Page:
THE EMIGRANT TRAIN

All this while I had been travelling by mixed trains, where I might meet with Dutch widows and little German gentry fresh from table. I had been but a latent emigrant; now I was to be branded once more, and put apart with my fellows. It was about two in the afternoon of Friday that I found myself in front of the Emigrant House, with more than a hundred others, to be sorted and boxed for the journey. A white-haired official, with a stick under one arm, and a list in the other hand, stood apart in front of us, and called name after name in the tone of a command. At each name you would see a family gather up its brats and bundles and run for the hindmost of the three cars that stood awaiting us, and I soon concluded that this was to be set apart for the women and children. The second or central car, it turned out, was devoted to men travelling alone, and the third to the Chinese. The official was easily moved to anger at the least delay; but the emigrants were both quick at answering their names, and speedy in getting themselves and their effects on board.

The families once housed, we men carried the second car without ceremony by simultaneous assault. I suppose the reader has some notion of an American railroad-car, that long, narrow wooden box, like a flat-roofed Noah's ark, with a stove and a convenience, one at either end, a passage down the middle, and transverse benches upon either hand. Those destined for emigrants on the Union Pacific are only remarkable for their extreme plainness, nothing but wood entering in any part into their constitution, and for the usual inefficacy of the lamps, which often went out and shed but a dying glimmer even while they burned. The benches are too short for anything but a young child. Where there is scarce elbow-room for two to sit, there will not be space enough for one to lie. Hence the company, or rather, as it appears from certain bills about the Transfer Station, the company's servants, have conceived a plan for the better accommodation of travellers. They prevail on every two to chum together. To each of the chums they sell a board and three square cushions stuffed with straw, and covered with thin cotton. The benches can be made to face each other in pairs, for the backs are reversible. On the approach of night the boards are laid from bench to bench, making a couch wide enough for two, and long enough for a man of the middle height; and the chums lie down side by side upon the cushions with the head to the conductor's van and the feet to the engine. When the train is full, of course this plan is impossible, for there must not be more than one to every bench, neither can it be carried out unless the chums agree. It was to bring about this last condition that our white-haired official now bestirred himself. He made a most active master of ceremonies, introducing likely couples, and even guaranteeing the amiability and honesty of each. The greater the number of happy couples the better for his pocket, for it was he who sold the raw material of the beds. His price for one board and three straw cushions began with two dollars and a half; but before the train left, and, I am sorry to say, long after I had purchased mine, it had fallen to one dollar and a half.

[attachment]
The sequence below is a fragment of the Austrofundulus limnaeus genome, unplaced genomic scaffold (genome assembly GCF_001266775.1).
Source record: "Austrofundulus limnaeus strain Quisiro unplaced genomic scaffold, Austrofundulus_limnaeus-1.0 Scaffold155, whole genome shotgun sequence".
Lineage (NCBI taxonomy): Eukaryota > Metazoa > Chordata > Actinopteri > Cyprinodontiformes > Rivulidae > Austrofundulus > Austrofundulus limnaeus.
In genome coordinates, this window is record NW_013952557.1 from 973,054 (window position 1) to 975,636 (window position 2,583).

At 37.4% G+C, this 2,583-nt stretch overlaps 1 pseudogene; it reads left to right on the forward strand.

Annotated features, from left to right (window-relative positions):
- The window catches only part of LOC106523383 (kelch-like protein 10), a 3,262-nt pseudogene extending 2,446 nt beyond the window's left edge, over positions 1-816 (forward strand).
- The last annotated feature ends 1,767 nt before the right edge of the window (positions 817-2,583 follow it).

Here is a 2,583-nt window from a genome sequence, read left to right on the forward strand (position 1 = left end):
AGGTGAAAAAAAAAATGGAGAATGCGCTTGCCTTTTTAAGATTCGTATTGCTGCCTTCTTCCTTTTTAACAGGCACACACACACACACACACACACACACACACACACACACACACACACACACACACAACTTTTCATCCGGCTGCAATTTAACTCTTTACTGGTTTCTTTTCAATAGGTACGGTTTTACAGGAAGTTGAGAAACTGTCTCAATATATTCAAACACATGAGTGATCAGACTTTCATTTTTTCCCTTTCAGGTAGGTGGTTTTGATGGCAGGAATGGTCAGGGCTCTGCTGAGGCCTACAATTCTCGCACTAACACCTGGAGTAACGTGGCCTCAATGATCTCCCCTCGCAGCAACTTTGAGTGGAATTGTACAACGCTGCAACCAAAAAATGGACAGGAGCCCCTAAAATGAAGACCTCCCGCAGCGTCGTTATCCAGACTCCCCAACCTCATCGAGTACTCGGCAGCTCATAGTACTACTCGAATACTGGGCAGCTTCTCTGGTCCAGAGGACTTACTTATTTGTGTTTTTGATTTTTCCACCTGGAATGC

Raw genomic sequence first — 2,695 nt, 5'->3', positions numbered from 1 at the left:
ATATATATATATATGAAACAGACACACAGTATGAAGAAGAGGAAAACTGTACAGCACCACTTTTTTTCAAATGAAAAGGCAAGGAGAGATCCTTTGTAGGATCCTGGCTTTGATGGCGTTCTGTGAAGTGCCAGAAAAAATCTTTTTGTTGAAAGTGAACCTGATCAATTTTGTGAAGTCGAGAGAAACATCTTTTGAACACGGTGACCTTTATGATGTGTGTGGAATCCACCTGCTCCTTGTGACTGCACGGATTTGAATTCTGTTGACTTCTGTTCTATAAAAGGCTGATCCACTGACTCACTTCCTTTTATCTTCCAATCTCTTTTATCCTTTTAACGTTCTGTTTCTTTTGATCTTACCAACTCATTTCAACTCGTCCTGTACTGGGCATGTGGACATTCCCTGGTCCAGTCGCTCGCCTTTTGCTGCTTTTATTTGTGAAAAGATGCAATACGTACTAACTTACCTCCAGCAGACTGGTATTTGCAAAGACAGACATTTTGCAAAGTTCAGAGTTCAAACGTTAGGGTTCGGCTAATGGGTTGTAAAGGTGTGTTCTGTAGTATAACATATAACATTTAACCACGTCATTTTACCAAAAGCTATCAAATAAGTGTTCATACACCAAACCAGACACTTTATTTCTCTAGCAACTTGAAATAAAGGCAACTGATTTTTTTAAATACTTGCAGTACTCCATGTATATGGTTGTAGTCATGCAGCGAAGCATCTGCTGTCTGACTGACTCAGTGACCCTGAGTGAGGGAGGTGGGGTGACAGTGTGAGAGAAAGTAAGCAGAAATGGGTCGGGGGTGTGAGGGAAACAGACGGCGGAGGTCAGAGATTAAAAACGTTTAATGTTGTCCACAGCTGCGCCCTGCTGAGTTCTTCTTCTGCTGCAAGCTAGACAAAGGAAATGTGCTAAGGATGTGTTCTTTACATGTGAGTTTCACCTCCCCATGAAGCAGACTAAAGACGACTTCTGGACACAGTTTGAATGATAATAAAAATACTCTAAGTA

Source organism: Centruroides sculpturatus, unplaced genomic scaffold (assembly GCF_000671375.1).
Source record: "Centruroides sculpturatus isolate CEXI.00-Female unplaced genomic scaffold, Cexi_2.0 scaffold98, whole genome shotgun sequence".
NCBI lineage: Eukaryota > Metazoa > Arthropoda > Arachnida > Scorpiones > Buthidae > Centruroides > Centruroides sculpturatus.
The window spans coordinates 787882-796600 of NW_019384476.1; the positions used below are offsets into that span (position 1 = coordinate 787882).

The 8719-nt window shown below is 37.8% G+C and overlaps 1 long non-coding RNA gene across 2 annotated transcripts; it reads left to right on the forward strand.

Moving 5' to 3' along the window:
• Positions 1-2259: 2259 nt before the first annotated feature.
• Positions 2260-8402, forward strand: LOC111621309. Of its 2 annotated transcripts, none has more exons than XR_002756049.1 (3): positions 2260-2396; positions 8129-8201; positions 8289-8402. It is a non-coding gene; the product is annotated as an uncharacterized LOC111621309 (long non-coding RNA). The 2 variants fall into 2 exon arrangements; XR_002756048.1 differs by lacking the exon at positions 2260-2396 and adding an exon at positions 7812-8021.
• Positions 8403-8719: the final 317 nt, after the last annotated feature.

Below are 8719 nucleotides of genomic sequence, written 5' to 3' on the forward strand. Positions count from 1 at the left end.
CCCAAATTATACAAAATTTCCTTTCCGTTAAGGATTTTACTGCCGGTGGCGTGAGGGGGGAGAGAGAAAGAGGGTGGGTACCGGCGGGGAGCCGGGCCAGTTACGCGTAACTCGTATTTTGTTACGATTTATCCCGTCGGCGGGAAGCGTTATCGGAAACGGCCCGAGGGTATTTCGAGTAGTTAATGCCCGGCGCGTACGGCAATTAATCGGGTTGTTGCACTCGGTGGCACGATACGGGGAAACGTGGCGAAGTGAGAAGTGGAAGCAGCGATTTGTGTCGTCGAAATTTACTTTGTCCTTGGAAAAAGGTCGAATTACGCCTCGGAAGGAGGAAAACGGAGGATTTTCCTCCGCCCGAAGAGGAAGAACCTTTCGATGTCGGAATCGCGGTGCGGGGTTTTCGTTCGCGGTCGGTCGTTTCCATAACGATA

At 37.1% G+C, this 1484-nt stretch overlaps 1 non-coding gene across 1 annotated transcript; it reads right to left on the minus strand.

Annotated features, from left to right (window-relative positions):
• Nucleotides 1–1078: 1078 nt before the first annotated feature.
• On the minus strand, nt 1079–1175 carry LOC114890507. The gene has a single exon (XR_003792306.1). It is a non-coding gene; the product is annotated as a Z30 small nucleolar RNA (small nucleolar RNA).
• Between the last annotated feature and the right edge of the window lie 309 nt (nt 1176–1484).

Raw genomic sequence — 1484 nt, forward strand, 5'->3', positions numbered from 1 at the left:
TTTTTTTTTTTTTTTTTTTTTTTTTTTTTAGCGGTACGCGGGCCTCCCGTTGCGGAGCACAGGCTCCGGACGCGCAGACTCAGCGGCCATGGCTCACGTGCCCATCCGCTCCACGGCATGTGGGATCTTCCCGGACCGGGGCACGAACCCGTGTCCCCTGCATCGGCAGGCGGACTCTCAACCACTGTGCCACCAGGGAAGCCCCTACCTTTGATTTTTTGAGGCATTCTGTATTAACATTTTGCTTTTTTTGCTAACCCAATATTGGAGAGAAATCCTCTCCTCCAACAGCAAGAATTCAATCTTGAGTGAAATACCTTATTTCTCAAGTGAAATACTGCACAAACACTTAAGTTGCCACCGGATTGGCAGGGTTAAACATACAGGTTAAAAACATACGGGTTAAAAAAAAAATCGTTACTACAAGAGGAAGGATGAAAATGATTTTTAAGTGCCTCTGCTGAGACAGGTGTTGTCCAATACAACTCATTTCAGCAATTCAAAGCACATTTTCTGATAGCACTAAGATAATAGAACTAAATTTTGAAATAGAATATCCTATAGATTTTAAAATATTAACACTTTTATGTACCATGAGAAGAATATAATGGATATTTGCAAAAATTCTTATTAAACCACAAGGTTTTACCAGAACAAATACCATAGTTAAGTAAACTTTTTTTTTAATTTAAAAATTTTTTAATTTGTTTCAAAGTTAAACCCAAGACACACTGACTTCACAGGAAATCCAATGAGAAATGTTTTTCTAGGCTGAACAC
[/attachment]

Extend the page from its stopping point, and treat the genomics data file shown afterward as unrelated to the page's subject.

Across the Plains Page 09

Robert Louis Stevenson Stories

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Robert Louis Stevenson
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